What must an organisation do when they think they have had a data breach?

If a company has lost your personal data as a result of a data breach, the company has data protection procedures it must take. 

If there is a serious breach of your personal data / information which is likely to result in a high risk to your rights and freedoms, in most circumstances the company is obligated by the Data Protection Act 2018 (GDPR) to tell you without delay.

The organisation has to establish the likelihood and severity of the risk to your freedom and personal data rights following a breach.

The company should explain to you:

  • the name and contact details of its data protection officer or other contact point that can provide more information- Usually on their website
  • a description of the likely consequences of the personal data breach- This may not fully known as yet
  • a description of the measures taken, or proposed to be taken, to deal with the personal data breach and including, where appropriate, the measures taken to mitigate any possible adverse effects.

CHANGE YOUR PASSWORDS

If your data has been lost and you use the same or similar login information – such as passwords and usernames – for other websites or online accounts, you should change those details immediately. Guidance on the use of complex passwords is that you create them once and they stay in place, however if your attacker knows this then there is good chance that they will use this on other sites you may access with the same password..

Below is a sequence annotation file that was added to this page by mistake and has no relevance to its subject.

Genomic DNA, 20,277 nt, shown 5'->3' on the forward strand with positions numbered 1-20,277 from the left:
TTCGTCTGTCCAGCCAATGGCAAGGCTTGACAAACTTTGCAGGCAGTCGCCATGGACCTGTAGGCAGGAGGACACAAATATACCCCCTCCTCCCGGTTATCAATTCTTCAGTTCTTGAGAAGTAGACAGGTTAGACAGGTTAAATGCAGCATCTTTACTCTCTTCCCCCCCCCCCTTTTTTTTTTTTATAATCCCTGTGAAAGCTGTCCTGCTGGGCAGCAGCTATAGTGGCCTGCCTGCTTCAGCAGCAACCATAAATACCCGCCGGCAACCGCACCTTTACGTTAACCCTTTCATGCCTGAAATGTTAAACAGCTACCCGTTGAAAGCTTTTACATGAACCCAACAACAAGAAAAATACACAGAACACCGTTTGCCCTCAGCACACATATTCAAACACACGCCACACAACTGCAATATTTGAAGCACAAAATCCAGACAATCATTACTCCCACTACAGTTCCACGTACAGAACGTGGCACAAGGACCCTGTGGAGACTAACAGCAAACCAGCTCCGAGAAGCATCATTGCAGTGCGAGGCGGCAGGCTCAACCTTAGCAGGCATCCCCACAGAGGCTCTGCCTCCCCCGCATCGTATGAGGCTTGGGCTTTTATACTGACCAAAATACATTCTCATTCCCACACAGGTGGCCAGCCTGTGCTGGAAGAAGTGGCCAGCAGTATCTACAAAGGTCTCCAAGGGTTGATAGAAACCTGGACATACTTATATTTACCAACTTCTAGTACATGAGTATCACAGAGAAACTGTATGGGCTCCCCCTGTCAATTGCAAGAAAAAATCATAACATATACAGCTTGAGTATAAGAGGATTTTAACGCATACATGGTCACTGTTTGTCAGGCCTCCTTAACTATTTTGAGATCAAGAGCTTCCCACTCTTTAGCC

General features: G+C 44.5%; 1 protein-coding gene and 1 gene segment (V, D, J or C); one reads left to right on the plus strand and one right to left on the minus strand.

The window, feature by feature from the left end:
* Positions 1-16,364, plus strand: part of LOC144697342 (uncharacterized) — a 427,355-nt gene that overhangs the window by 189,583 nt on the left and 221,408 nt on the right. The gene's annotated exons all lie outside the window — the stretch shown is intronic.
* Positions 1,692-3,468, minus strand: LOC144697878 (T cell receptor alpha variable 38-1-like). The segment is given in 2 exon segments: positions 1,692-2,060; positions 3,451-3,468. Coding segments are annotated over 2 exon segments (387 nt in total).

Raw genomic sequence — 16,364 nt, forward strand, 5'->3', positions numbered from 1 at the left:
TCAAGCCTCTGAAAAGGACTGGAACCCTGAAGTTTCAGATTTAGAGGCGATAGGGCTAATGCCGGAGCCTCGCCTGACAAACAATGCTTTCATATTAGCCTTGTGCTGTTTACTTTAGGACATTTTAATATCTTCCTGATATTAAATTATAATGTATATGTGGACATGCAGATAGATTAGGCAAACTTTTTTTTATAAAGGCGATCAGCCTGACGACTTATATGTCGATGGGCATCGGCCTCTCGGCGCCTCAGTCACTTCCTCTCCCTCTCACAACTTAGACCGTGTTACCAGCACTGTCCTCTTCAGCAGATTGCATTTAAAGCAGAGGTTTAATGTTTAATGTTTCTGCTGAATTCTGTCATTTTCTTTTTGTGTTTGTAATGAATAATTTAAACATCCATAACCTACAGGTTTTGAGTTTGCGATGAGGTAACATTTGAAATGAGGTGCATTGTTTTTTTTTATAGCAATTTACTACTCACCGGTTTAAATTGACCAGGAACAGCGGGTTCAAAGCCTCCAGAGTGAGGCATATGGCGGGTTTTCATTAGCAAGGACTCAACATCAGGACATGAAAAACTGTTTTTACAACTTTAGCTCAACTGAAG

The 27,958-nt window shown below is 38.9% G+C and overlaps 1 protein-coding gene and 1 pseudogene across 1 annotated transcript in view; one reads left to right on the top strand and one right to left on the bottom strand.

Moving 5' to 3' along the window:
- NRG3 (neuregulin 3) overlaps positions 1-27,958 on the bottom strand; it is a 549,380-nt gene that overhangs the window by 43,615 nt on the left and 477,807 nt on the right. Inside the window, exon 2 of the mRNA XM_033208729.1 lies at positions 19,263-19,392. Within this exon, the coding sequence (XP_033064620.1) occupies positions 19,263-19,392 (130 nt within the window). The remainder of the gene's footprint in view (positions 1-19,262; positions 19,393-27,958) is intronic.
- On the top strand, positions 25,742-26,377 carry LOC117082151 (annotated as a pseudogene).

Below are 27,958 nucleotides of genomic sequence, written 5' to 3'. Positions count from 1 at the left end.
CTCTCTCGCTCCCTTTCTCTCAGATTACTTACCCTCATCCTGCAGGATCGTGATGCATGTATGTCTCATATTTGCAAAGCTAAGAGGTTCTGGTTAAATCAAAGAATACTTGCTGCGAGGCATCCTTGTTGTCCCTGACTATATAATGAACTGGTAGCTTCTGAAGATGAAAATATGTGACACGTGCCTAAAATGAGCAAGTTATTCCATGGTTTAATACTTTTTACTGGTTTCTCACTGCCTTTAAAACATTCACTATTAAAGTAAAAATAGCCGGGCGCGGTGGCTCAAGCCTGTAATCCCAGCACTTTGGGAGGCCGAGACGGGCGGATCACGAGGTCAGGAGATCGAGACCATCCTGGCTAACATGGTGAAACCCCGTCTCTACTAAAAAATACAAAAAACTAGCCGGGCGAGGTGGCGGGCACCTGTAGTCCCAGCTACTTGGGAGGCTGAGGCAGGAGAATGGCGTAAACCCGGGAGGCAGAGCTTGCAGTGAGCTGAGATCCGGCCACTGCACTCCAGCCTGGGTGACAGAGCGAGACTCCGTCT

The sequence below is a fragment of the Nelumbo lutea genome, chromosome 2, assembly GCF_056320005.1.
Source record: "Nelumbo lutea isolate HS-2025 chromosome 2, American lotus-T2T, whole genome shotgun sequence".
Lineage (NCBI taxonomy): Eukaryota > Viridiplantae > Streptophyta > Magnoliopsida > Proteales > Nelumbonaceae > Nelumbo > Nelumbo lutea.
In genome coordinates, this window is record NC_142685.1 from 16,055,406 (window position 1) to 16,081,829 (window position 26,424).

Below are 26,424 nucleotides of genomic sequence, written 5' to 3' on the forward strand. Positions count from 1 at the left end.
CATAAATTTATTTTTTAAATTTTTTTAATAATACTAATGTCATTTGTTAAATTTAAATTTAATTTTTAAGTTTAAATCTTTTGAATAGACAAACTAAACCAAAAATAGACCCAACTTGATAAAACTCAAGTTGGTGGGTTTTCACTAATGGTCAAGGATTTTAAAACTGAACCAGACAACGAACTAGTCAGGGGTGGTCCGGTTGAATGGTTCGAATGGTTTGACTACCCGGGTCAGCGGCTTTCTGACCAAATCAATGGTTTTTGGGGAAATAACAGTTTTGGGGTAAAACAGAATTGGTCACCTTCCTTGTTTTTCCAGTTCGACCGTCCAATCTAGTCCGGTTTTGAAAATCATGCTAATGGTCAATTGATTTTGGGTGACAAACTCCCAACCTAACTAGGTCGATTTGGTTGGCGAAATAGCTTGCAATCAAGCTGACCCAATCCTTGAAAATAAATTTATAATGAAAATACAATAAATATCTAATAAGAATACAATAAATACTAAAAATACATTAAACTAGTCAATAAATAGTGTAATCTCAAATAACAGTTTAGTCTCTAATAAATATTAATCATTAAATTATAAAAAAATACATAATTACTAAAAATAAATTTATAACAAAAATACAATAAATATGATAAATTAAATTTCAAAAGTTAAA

• At least eight characters long
  • Doesn’t contain your username, real name or company name
  • Doesn’t contain a complete word
  • Significantly different from your other passwords
  • Contains a combination of cases, numbers, letters and symbols.

Check your bank accounts and credit report

You may want to keep a close eye on your bank accounts and other online accounts over the next few months, particularly if you think the breach involved any financial details or details that a scammer could use to commit identity fraud.

If you see anything unusual, contact your bank immediately and explain that you’ve been the victim of fraud.

If you’re not happy with the way your bank deals with your complaint, you can refer it to the Financial Ombudsman Service (FOS).

It’s also important to check your credit report with the three main credit agencies – Call Credit, Experian.co.uk and Equifax – to ensure credit isn’t taken out in your name.

If you find that any of the above has happened, you should also contact Action Fraud as soon as possible.

Action Fraud is the UK’s national fraud and internet crime reporting centre and it can be reached on 03001232040 or via the Action Fraud website.

Beware of scams

If you’re contacted by anyone over the phone asking you for personal details or passwords (such as for your bank account), take steps to check their true identity.

Ask them to give you details that only that company they claim to be calling from would know. For example, details of your service contract or how much you pay per month.

If you still have concerns about the caller’s identity, you should hang up and call the company back.

If possible use a different telephone to check the validity of the phone call.